We'll cut to the chase. You should be cooking bacon in the oven, period.
See, bacon is a glorious thing. The crispy, fatty, salty pork makes so many things so much better. The baked potato. The BLT salad. Just about every burger ever.
But let's be real: Frying it in a skillet is truly, profoundly, inescapably unpleasant.
Not in terms of the actual procedure — it's not hard to put some raw bacon in a hot skillet and watch it sizzle — but in terms of the effects it has on your kitchen. The lingering smell (which isn’t quite as magical 32 hours after you fried it) and the fine (but extremely noticeable and greasy) layer of bacon mist that coats every inch of your kitchen (or the entirety of your very small apartment). There’s a term for these kind of symptoms. It’s called a Bacon Hangover, a condition in which the the fun of cooking bacon has faded and your domicile is dealing with the decisions it made the morning before.
There’s a way to avoid the Bacon Hangover though. Cook your bacon in the oven. On a rimmed sheet pan.
Sheet-tray bacon is all pros and no cons. To start, you avoid the splattering grease and smoke that emanates from your skillet. That’s the root of the whole your-kitchen-smells-like-a-Waffle-House-for-many-days problem. With the oven method, there’s no risk of rendered fat splattering on your skin (ouch) or accumulating on your stovetop and other kitchen surfaces (yuck).
But the real win with sheet pan bacon is that it’s so much less involved than frying it in a skillet. You put your slabs of bacon on the pan, without any oil (they can even be overlapping, since they shrink). You put the pan in a 350 degree oven, which doesn’t even need to be preheated (although it will take less time if you do). You flip the bacon once, when it’s halfway through cooking. You take the bacon out. You rest it on your splatter-free stove. Then, you eat the bacon. That’s called efficiency.
Cooking bacon in the oven takes 25 to 30 minutes, a bit longer than in the skillet, but you cook so much more bacon at once, and it's almost completely hands-off, meaning you have plenty of time to take care of all of your other breakfast needs in the meantime. Toast your bagel. Scramble your eggs. Sautee your greens. Make some pancakes. And when you're finished with all of that, a whole sheet pan full of crispy bacon emerges triumphantly from the oven. If that ain't breakfast magic, we don't know what is.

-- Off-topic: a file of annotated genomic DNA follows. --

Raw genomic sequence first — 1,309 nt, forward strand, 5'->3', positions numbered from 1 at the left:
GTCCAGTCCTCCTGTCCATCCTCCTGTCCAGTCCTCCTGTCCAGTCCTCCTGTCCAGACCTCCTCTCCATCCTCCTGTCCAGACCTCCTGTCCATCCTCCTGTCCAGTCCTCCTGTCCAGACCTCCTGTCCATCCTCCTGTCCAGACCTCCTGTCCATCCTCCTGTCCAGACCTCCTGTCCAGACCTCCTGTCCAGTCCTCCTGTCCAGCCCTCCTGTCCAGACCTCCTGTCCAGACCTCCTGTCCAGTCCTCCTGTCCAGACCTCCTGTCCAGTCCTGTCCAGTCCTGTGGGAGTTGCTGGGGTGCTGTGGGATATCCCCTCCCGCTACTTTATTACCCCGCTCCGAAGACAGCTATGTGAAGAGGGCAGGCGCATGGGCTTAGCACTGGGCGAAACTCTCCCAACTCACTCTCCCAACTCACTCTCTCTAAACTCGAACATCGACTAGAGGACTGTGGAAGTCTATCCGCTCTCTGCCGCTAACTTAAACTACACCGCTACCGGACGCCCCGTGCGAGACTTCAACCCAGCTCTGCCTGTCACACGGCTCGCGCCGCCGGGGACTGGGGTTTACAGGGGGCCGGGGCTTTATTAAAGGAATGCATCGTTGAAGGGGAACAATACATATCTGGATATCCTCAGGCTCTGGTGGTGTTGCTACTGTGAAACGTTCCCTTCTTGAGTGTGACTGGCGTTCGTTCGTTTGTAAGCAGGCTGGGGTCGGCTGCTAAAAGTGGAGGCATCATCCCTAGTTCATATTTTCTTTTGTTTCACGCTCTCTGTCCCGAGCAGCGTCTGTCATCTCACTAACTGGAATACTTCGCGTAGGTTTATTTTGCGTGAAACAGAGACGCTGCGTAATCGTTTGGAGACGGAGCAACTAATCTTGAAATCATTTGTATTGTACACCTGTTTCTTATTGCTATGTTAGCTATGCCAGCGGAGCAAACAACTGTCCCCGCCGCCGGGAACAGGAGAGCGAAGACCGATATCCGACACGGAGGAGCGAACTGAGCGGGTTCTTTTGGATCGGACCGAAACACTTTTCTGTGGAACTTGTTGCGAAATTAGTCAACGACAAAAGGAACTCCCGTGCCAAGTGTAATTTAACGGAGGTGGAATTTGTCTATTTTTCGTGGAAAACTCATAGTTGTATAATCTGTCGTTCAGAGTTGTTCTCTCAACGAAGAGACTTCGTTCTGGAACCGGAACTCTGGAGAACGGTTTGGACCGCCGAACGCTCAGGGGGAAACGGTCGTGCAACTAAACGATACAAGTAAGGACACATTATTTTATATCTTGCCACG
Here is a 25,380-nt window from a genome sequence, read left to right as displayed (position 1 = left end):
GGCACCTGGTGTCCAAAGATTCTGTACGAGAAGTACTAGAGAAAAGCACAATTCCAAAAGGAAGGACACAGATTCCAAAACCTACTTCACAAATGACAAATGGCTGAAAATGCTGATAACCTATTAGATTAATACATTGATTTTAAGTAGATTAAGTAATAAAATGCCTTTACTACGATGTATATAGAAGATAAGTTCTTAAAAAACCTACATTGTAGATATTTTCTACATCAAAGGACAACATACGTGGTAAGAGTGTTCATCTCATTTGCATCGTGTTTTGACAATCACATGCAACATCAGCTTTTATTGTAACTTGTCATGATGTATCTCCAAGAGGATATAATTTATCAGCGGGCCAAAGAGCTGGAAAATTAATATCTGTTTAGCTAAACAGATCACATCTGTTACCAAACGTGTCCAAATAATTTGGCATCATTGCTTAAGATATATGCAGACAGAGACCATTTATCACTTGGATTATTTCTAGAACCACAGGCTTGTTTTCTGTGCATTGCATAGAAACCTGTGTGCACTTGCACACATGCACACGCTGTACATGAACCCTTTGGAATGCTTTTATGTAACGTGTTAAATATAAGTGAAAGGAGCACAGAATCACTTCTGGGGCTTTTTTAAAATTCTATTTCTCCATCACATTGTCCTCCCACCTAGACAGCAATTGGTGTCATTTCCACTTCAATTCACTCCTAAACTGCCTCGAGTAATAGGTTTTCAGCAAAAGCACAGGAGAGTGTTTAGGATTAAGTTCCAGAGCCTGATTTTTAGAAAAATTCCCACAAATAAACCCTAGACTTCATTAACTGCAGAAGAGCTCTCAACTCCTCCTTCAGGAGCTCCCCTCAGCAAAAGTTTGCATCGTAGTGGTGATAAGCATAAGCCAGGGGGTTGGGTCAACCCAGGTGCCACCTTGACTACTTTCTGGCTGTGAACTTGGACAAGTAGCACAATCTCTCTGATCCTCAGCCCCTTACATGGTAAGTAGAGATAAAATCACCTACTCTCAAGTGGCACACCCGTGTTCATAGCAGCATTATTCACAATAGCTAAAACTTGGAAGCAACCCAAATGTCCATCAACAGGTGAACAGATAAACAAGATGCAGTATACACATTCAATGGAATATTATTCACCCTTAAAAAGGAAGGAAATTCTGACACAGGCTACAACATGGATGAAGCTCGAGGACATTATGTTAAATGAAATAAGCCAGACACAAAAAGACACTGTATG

And the oven-baked bacon you eat with your pancakes will taste just as good (if not better) than the fried bacon you’ve been eating for years. Ovens provide a gentle, even heat which fries the bacon in its own fat, minimizing the possibility of burnt pork. And you’ll know when it’s ready. You look for all of the same stuff you’d look for in a pan: rendered fat, browned edges, and that bacon-y smell. Plus, once you’ve pulled the slices of the pan, you can save that fat for toasting croutons, roasting vegetables, or making refried beans.
Sure, this might make you feel uncomfortable. You’ve been frying bacon since forever. Your mom and dad both did it. It’s always been done this way. But your mom and dad didn’t have the internet, and look at them now, plastering Facebook walls with comments and texting you nonsensical strings of emojis at 6:13 a.m. on a Tuesday morning. If they can adopt something new, so can you. Sheet pan bacon is worth it.